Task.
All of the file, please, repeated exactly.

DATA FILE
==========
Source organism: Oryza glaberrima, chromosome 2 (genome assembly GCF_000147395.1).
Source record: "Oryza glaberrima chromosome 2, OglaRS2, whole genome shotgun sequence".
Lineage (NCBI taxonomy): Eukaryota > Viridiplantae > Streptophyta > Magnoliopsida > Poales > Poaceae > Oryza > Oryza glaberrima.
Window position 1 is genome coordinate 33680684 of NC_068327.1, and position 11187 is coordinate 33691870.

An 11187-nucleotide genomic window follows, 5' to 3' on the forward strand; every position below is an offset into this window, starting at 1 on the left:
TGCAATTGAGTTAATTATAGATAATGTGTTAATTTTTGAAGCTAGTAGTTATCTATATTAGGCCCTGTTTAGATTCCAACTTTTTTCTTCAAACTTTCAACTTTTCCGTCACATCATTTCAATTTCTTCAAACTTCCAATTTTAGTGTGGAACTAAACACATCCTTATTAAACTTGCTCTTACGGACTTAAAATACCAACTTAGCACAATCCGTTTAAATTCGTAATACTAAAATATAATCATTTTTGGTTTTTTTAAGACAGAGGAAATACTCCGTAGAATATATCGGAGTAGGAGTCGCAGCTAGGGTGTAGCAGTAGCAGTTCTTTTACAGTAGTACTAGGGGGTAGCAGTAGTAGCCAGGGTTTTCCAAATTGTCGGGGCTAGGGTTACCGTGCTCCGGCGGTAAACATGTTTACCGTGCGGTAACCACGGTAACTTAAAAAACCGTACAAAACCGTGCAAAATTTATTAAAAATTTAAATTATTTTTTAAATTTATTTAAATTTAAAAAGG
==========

Source organism: Oryza glaberrima, chromosome 2 (genome assembly GCF_000147395.1).
Source record: "Oryza glaberrima chromosome 2, OglaRS2, whole genome shotgun sequence".
Lineage (NCBI taxonomy): Eukaryota > Viridiplantae > Streptophyta > Magnoliopsida > Poales > Poaceae > Oryza > Oryza glaberrima.
Window position 1 is genome coordinate 33680684 of NC_068327.1, and position 11187 is coordinate 33691870.

An 11187-nucleotide genomic window follows, 5' to 3' on the forward strand; every position below is an offset into this window, starting at 1 on the left:
TGCAATTGAGTTAATTATAGATAATGTGTTAATTTTTGAAGCTAGTAGTTATCTATATTAGGCCCTGTTTAGATTCCAACTTTTTTCTTCAAACTTTCAACTTTTCCGTCACATCATTTCAATTTCTTCAAACTTCCAATTTTAGTGTGGAACTAAACACATCCTTATTAAACTTGCTCTTACGGACTTAAAATACCAACTTAGCACAATCCGTTTAAATTCGTAATACTAAAATATAATCATTTTTGGTTTTTTTAAGACAGAGGAAATACTCCGTAGAATATATCGGAGTAGGAGTCGCAGCTAGGGTGTAGCAGTAGCAGTTCTTTTACAGTAGTACTAGGGGGTAGCAGTAGTAGCCAGGGTTTTCCAAATTGTCGGGGCTAGGGTTACCGTGCTCCGGCGGTAAACATGTTTACCGTGCGGTAACCACGGTAACTTAAAAAACCGTACAAAACCGTGCAAAATTTATTAAAAATTTAAATTATTTTTTAAATTTATTTAAATTTAAAAAGG